❕NEWS – The Winklevoss brothers top the list of billionaires bitcoiners | Proxies-free

FORBES has unveiled the list of Bitcoin billionaires topping the list. This information was compiled by Michael Castillo, the list provides a list of the people who gained the most from the rise of BTC to its ceiling of $ 42,000. The classification is as follows:
1.- Gemini co-founders, Cameron and Tyler Winklevoss twins, have a cryptocurrency net worth of $ 1.4 billion.
2.- Matthew Roszak, co-founder of the Blockchain Bloq company, with 1.2 billion dollars.
3.- Tim Draper, president of the Blockchain Bloq company with 1.1 billion dollars.
4.- Michael Saylor, CEO of Microstrategy, with a fortune of 600 million dollars.
5.- Mike Novogratz, CEO and founder of Galaxy Digital, with a fortune of 478 million dollars.
6.- Vitalik Buterin, co-founder of Ethereum, with a fortune of 360 million dollars.
What do you think about the list? I thought Buterin was higher.

 

adoption – Do Bitcoiners secretly *want* Bitcoin to stay obscure?

I started up Bisq today. It had a pop-up (one of countless over the years…) with elaborate instructions on how to “upgrade Tor v2 addresses to v3”. This involved shutting down Bisq, deleting a dir and then starting it back up again.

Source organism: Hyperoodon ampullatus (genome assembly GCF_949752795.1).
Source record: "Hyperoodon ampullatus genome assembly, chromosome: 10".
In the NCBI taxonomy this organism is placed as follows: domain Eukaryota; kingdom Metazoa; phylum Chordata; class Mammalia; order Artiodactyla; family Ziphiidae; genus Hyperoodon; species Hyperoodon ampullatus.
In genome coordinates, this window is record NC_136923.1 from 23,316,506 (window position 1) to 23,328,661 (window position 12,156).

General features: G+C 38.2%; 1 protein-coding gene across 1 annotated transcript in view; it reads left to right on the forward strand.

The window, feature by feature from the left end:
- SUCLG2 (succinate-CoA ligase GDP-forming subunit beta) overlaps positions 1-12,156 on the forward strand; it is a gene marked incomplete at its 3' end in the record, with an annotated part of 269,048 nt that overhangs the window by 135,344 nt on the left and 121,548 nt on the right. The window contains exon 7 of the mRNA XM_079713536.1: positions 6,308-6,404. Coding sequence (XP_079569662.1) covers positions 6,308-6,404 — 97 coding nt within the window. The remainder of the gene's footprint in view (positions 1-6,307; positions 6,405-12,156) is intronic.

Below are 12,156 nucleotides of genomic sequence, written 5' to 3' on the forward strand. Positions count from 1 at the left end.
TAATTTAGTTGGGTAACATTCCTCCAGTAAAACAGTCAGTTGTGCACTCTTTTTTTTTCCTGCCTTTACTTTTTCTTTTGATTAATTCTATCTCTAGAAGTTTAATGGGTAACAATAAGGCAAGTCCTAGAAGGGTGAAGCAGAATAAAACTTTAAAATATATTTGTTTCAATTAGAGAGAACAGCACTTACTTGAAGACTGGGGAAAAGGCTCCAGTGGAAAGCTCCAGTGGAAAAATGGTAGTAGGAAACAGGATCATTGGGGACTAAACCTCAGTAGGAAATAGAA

Sure, for me, it was just a small annoyance, but what could explain that they have the users do this manually? Why not simply do it automatically in Bisq, without the user ever having to know about it? Even having them press a “Yes” box is too much IMO, but at least would be acceptable. Requiring manual, confusing steps is not.

Even for me, it was work that had to be done which I didn’t want to do. And shouldn’t have to. But I think primarily of all the people who are not computer freaks and who are far more likely to stop using something than sit and try to jump through hoops all the time when there are new things that break and change. Bisq, after all, is crucial in its role as the only non-KYC, decentralized Bitcoin exchange in the world. (Seriously, it is the only one. If you don’t get that, I don’t have the time to convince you otherwise.)

I won’t even go into the fact that you have to manually install each new version as if it were the initial installation of the program, but that’s clearly also a major issue for the overall “experience” of using Bisq.

It’s difficult to not get the feeling that this is done on purpose. As if Bitcoiners really would prefer it to not ever go mainstream, but rather remain this mysterious, esoteric and confusing thing forever. How else can one interpret things like this?

Are Bitcoiners opposed to wide-spread adoption on some, possibly subconscious, level?